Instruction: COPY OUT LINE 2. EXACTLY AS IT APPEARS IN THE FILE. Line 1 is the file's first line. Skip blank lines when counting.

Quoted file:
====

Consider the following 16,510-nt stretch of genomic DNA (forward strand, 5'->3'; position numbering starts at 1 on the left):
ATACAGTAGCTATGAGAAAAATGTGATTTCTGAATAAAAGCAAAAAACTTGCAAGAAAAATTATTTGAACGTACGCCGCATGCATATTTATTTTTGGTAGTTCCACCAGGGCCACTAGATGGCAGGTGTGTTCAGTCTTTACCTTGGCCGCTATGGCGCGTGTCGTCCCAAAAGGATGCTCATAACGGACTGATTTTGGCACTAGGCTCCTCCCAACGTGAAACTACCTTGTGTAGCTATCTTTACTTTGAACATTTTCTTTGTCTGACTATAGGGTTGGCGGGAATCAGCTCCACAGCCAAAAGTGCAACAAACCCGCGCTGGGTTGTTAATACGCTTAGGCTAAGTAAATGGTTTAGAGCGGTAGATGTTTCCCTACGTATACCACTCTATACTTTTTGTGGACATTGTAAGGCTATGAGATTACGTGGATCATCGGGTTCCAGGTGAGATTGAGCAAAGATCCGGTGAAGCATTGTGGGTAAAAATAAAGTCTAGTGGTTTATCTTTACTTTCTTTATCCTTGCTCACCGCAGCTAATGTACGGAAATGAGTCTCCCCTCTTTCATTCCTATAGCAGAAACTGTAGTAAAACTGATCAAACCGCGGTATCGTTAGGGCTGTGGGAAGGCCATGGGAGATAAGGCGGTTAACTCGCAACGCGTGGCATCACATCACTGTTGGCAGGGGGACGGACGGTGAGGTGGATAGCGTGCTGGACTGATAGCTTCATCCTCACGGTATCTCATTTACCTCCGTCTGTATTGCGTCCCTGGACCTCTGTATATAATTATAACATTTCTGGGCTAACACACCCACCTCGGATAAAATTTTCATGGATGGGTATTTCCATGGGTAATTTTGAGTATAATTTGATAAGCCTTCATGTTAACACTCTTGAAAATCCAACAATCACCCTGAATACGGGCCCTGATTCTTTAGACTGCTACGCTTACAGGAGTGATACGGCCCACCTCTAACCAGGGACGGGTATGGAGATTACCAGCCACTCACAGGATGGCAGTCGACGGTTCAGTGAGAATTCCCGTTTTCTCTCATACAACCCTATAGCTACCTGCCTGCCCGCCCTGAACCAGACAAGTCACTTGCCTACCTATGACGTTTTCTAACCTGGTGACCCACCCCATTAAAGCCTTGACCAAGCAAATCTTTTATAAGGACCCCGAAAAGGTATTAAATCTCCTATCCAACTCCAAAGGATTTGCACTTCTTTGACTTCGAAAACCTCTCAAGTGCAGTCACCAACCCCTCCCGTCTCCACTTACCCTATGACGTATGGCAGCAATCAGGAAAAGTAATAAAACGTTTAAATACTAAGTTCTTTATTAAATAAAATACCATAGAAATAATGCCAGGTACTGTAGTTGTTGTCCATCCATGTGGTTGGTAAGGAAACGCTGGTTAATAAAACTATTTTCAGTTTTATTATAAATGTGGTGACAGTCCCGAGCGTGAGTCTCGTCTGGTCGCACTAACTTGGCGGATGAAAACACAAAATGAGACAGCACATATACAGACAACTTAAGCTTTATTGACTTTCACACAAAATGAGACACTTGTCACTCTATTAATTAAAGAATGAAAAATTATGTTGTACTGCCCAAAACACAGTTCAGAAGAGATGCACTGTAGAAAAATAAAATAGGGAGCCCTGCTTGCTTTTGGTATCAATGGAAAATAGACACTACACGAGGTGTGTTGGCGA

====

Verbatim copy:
ATACAGTAGCTATGAGAAAAATGTGATTTCTGAATAAAAGCAAAAAACTTGCAAGAAAAATTATTTGAACGTACGCCGCATGCATATTTATTTTTGGTAGTTCCACCAGGGCCACTAGATGGCAGGTGTGTTCAGTCTTTACCTTGGCCGCTATGGCGCGTGTCGTCCCAAAAGGATGCTCATAACGGACTGATTTTGGCACTAGGCTCCTCCCAACGTGAAACTACCTTGTGTAGCTATCTTTACTTTGAACATTTTCTTTGTCTGACTATAGGGTTGGCGGGAATCAGCTCCACAGCCAAAAGTGCAACAAACCCGCGCTGGGTTGTTAATACGCTTAGGCTAAGTAAATGGTTTAGAGCGGTAGATGTTTCCCTACGTATACCACTCTATACTTTTTGTGGACATTGTAAGGCTATGAGATTACGTGGATCATCGGGTTCCAGGTGAGATTGAGCAAAGATCCGGTGAAGCATTGTGGGTAAAAATAAAGTCTAGTGGTTTATCTTTACTTTCTTTATCCTTGCTCACCGCAGCTAATGTACGGAAATGAGTCTCCCCTCTTTCATTCCTATAGCAGAAACTGTAGTAAAACTGATCAAACCGCGGTATCGTTAGGGCTGTGGGAAGGCCATGGGAGATAAGGCGGTTAACTCGCAACGCGTGGCATCACATCACTGTTGGCAGGGGGACGGACGGTGAGGTGGATAGCGTGCTGGACTGATAGCTTCATCCTCACGGTATCTCATTTACCTCCGTCTGTATTGCGTCCCTGGACCTCTGTATATAATTATAACATTTCTGGGCTAACACACCCACCTCGGATAAAATTTTCATGGATGGGTATTTCCATGGGTAATTTTGAGTATAATTTGATAAGCCTTCATGTTAACACTCTTGAAAATCCAACAATCACCCTGAATACGGGCCCTGATTCTTTAGACTGCTACGCTTACAGGAGTGATACGGCCCACCTCTAACCAGGGACGGGTATGGAGATTACCAGCCACTCACAGGATGGCAGTCGACGGTTCAGTGAGAATTCCCGTTTTCTCTCATACAACCCTATAGCTACCTGCCTGCCCGCCCTGAACCAGACAAGTCACTTGCCTACCTATGACGTTTTCTAACCTGGTGACCCACCCCATTAAAGCCTTGACCAAGCAAATCTTTTATAAGGACCCCGAAAAGGTATTAAATCTCCTATCCAACTCCAAAGGATTTGCACTTCTTTGACTTCGAAAACCTCTCAAGTGCAGTCACCAACCCCTCCCGTCTCCACTTACCCTATGACGTATGGCAGCAATCAGGAAAAGTAATAAAACGTTTAAATACTAAGTTCTTTATTAAATAAAATACCATAGAAATAATGCCAGGTACTGTAGTTGTTGTCCATCCATGTGGTTGGTAAGGAAACGCTGGTTAATAAAACTATTTTCAGTTTTATTATAAATGTGGTGACAGTCCCGAGCGTGAGTCTCGTCTGGTCGCACTAACTTGGCGGATGAAAACACAAAATGAGACAGCACATATACAGACAACTTAAGCTTTATTGACTTTCACACAAAATGAGACACTTGTCACTCTATTAATTAAAGAATGAAAAATTATGTTGTACTGCCCAAAACACAGTTCAGAAGAGATGCACTGTAGAAAAATAAAATAGGGAGCCCTGCTTGCTTTTGGTATCAATGGAAAATAGACACTACACGAGGTGTGTTGGCGA